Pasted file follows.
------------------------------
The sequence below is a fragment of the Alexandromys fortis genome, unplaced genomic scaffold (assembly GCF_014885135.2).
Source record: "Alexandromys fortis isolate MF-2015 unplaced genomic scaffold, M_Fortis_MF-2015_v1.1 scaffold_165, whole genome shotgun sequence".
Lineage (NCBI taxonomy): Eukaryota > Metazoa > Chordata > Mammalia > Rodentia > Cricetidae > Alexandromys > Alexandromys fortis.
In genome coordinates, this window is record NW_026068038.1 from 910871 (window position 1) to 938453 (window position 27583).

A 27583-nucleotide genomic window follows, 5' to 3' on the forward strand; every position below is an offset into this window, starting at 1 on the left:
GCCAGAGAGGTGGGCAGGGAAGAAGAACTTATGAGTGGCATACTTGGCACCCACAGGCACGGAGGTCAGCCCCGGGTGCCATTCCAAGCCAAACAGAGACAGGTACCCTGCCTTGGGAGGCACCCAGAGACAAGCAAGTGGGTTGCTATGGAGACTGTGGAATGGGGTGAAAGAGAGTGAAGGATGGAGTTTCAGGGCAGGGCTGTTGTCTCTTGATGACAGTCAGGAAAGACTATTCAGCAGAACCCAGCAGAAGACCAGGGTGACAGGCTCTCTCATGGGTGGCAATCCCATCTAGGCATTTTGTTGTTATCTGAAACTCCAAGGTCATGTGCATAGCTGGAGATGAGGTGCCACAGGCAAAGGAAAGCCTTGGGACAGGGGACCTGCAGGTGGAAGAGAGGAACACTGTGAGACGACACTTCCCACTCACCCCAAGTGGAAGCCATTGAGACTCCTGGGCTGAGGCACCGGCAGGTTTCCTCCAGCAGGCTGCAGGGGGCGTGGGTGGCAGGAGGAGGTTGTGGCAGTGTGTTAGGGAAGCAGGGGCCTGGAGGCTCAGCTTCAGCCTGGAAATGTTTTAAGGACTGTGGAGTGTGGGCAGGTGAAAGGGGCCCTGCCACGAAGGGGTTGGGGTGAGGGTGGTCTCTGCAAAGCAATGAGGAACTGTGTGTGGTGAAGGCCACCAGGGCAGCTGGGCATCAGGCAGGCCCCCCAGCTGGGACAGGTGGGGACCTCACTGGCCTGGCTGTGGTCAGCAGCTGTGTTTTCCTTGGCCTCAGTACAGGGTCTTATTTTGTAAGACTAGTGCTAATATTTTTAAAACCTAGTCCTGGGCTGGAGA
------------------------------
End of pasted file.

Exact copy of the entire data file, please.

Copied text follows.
The sequence below is a fragment of the Alexandromys fortis genome, unplaced genomic scaffold (assembly GCF_014885135.2).
Source record: "Alexandromys fortis isolate MF-2015 unplaced genomic scaffold, M_Fortis_MF-2015_v1.1 scaffold_165, whole genome shotgun sequence".
Lineage (NCBI taxonomy): Eukaryota > Metazoa > Chordata > Mammalia > Rodentia > Cricetidae > Alexandromys > Alexandromys fortis.
In genome coordinates, this window is record NW_026068038.1 from 910871 (window position 1) to 938453 (window position 27583).

A 27583-nucleotide genomic window follows, 5' to 3' on the forward strand; every position below is an offset into this window, starting at 1 on the left:
GCCAGAGAGGTGGGCAGGGAAGAAGAACTTATGAGTGGCATACTTGGCACCCACAGGCACGGAGGTCAGCCCCGGGTGCCATTCCAAGCCAAACAGAGACAGGTACCCTGCCTTGGGAGGCACCCAGAGACAAGCAAGTGGGTTGCTATGGAGACTGTGGAATGGGGTGAAAGAGAGTGAAGGATGGAGTTTCAGGGCAGGGCTGTTGTCTCTTGATGACAGTCAGGAAAGACTATTCAGCAGAACCCAGCAGAAGACCAGGGTGACAGGCTCTCTCATGGGTGGCAATCCCATCTAGGCATTTTGTTGTTATCTGAAACTCCAAGGTCATGTGCATAGCTGGAGATGAGGTGCCACAGGCAAAGGAAAGCCTTGGGACAGGGGACCTGCAGGTGGAAGAGAGGAACACTGTGAGACGACACTTCCCACTCACCCCAAGTGGAAGCCATTGAGACTCCTGGGCTGAGGCACCGGCAGGTTTCCTCCAGCAGGCTGCAGGGGGCGTGGGTGGCAGGAGGAGGTTGTGGCAGTGTGTTAGGGAAGCAGGGGCCTGGAGGCTCAGCTTCAGCCTGGAAATGTTTTAAGGACTGTGGAGTGTGGGCAGGTGAAAGGGGCCCTGCCACGAAGGGGTTGGGGTGAGGGTGGTCTCTGCAAAGCAATGAGGAACTGTGTGTGGTGAAGGCCACCAGGGCAGCTGGGCATCAGGCAGGCCCCCCAGCTGGGACAGGTGGGGACCTCACTGGCCTGGCTGTGGTCAGCAGCTGTGTTTTCCTTGGCCTCAGTACAGGGTCTTATTTTGTAAGACTAGTGCTAATATTTTTAAAACCTAGTCCTGGGCTGGAGA